Marketers face countless challenges in their quest to hit the inbox. As spammers become more sophisticated, mailbox providers employ increasingly complex algorithms to ensure that only legitimate email is delivered – and sometimes legitimate senders get caught in the crossfire.
Deliverability issues damage a marketer’s ability to hit the inbox and ultimately drive revenue. In fact, more than half of all email sent is blocked or otherwise diverted spam before reaching the intended recipient. And while marketers know the importance of testing and optimisation to maximise the impact of campaigns, they often fail to take the necessary steps to make sure those campaigns reach their intended audience.
The following tips can help to improve email deliverability.
1. Consider your reputation
Sender reputation is one of the most influential factors in determining if and where email is delivered. Mailbox providers use sender reputation to judge whether email is legitimate and wanted by their mailbox users, or whether it’s spam and should be blocked from the inbox.
Every sender has a Sender Score, which is number between one and 100 that reflects the reputation of your sending IP address. Sender Score is calculated based on performance across key reputation metrics like volume, filtered messages, and spam traps. The lower the score, the worse your reputation, and the more likely mailbox providers will send your messages to spam.
According to Return Path’s 2016 Sender Score Benchmark Report, 90% of all messages delivered into the inbox came from senders with a Sender Score of 80 or higher. By contrast, senders with a score below 70 had only about 9% of having their messages delivered to the inbox. So clearly, sender reputation plays a major role in determining whether a message is legitimate or spam.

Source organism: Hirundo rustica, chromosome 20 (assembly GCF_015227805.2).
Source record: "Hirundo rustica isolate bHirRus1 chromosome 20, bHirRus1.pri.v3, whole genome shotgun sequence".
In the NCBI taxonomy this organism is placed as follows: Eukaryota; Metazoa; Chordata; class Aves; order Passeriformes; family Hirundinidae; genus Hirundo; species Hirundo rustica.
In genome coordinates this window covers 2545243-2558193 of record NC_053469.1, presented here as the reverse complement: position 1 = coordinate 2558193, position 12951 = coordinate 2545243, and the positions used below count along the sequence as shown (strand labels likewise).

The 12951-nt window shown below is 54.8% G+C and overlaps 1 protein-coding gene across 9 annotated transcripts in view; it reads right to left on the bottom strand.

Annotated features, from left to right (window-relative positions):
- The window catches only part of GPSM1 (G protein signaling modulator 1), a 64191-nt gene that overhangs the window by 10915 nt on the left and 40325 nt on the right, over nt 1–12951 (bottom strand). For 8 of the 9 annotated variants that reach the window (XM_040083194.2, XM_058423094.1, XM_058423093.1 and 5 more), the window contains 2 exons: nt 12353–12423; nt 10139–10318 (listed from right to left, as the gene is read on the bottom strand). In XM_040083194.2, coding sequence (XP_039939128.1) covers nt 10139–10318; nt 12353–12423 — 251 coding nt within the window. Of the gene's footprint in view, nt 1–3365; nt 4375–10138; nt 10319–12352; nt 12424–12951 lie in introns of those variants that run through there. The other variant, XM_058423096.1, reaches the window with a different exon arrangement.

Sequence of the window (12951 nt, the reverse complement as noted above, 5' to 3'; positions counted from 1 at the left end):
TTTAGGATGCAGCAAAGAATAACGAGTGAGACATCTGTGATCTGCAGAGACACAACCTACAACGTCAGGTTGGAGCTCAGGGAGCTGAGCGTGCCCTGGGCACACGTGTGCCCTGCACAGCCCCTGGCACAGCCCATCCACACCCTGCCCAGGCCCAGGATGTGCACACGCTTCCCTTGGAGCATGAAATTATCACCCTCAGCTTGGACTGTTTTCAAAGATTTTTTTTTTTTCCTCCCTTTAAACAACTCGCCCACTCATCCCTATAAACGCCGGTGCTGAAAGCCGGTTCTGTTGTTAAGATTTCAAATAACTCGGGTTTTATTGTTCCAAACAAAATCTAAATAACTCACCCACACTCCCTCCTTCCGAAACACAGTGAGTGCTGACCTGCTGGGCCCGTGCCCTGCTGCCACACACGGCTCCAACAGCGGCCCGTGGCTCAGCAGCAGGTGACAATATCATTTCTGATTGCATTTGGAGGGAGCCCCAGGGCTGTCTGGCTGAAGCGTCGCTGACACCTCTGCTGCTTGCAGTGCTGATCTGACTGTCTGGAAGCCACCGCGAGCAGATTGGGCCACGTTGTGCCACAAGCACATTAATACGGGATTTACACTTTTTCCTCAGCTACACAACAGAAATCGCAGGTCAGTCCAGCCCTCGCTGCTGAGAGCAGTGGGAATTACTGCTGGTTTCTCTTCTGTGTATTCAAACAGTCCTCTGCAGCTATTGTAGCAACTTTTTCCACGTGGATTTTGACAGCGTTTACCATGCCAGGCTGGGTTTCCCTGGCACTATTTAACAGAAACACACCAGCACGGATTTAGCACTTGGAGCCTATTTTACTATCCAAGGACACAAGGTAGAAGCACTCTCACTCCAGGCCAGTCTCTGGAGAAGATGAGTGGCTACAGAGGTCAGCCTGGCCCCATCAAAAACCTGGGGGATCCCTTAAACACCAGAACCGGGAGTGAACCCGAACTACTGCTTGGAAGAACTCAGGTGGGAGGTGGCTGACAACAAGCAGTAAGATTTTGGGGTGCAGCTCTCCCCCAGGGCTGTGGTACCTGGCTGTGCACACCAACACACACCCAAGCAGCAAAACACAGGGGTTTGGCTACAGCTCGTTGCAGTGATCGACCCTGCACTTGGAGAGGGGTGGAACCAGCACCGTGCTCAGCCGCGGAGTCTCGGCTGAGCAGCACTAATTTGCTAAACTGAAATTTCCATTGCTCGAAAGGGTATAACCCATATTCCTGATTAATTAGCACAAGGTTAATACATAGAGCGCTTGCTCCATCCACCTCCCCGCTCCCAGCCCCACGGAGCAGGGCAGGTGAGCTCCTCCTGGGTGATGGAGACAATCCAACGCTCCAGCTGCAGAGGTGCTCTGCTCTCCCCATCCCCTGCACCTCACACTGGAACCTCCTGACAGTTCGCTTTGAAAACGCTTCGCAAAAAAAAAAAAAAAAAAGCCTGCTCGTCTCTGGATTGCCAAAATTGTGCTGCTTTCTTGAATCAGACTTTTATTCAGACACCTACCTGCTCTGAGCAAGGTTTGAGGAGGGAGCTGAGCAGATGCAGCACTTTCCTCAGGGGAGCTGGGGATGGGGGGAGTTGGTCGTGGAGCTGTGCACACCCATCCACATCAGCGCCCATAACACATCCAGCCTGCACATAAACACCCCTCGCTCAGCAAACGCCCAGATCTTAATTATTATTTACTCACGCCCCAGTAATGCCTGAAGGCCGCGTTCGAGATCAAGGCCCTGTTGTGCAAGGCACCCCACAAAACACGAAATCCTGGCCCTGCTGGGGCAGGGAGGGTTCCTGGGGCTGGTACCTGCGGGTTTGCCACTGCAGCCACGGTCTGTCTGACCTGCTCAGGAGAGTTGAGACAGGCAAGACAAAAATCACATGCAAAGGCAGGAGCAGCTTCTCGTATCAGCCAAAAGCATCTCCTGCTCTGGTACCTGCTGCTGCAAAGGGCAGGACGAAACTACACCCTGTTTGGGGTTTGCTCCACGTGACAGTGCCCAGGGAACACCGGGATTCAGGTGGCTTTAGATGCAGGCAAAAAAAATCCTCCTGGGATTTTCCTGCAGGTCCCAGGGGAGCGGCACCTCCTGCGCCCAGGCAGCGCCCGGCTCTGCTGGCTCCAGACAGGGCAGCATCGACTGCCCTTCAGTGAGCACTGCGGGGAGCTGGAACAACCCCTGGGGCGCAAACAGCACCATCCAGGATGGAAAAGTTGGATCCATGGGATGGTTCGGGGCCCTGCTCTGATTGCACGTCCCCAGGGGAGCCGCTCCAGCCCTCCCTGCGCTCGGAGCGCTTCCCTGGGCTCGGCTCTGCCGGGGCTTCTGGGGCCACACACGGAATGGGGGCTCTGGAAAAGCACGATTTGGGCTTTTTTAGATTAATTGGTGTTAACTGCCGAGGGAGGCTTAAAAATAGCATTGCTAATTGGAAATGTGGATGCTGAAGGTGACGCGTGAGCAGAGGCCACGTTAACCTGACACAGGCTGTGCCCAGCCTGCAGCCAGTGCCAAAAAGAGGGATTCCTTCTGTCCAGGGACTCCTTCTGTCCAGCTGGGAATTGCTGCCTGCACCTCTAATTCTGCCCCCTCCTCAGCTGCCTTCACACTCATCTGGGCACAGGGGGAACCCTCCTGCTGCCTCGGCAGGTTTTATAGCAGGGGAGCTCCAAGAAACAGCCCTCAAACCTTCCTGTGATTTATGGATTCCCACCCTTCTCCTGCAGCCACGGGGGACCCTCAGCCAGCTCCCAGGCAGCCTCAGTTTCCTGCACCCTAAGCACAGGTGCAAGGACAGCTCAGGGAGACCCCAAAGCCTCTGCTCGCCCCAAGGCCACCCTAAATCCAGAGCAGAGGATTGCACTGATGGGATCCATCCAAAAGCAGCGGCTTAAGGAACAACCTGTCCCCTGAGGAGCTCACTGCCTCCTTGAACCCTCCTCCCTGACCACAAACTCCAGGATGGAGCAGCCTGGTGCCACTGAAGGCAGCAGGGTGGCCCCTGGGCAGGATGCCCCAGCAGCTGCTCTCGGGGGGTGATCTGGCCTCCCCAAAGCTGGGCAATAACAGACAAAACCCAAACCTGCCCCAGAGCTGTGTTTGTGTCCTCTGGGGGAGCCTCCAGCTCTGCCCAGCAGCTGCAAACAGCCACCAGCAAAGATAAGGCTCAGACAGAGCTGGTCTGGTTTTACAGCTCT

However, just having a “good” sender reputation isn’t enough – every point counts. Senders that scored in the low 90s saw nearly 8% of their messages diverted to spam, while senders with scores of 99 or 100 only had 2% of messages filtered. That 6% difference could have a huge impact on ROI.
2. Check for common problems
There are numerous factors that play into email deliverability, and when deliverability metrics start dropping it can be challenging to pinpoint the cause. If you’re experiencing deliverability issues, start by looking into these common problems.
Any time a subscriber marks your messages as spam, it’s a strong signal to mailbox providers that your content is unwelcome. According to the Return Path study, senders with the highest reputation – those with a Sender Score above 90 – had a complaint rate below 0.2%. In order to keep spam complaints in check, be sure you’re catering to your subscriber preferences. Use a preference center to help ensure you’re sending the content subscribers want, at the frequency they want to receive it. You can also sign up for feedback loops with individual mailbox providers, so you’ll know when a subscriber registers a spam complaint.
List hygiene issues
It’s absolutely critical to compile your email list through legitimate means, and to promptly remove any email addresses that produce a hard bounce or complaint. Sending to unknown users or spam traps is a sure way to get your email sent to spam, and could eventually lead to blacklisting with one or more mailbox providers.
Lack of authentication
Authentication standards like SPF, DKIM, and DMARC allow the receiver of an email and the mailbox provider to confirm the identity of the sender. If the identity of the sender cannot be authenticated, then mailbox providers may reject the message or put it through additional filters to determine whether it should be delivered. Without authentication, your chances of being filtered or blocked by major mailbox providers are increased.
3. Know your subscribers
The inbox is becoming harder to reach partly because mailbox providers are applying increasingly sophisticated algorithms to understand what content their users truly value. More and more, mailbox providers like Microsoft, Google, Yahoo!, and AOL are relying on engagement based email filtering to catch unwanted email before it’s delivered to the inbox.
Engagement metrics go beyond sender reputation to look at things like how many messages are read, replied to, forwarded, and deleted without reading. By understanding how subscribers interact with a sender’s messages, mailbox providers are better able to determine whether those emails are wanted by subscribers.
These same metrics can help you understand why your deliverability is suffering. As signals from individual subscribers play a bigger role in determining which messages land in the inbox, successful email marketers will analyse subscriber engagement to develop email programmes that consumers genuinely care about.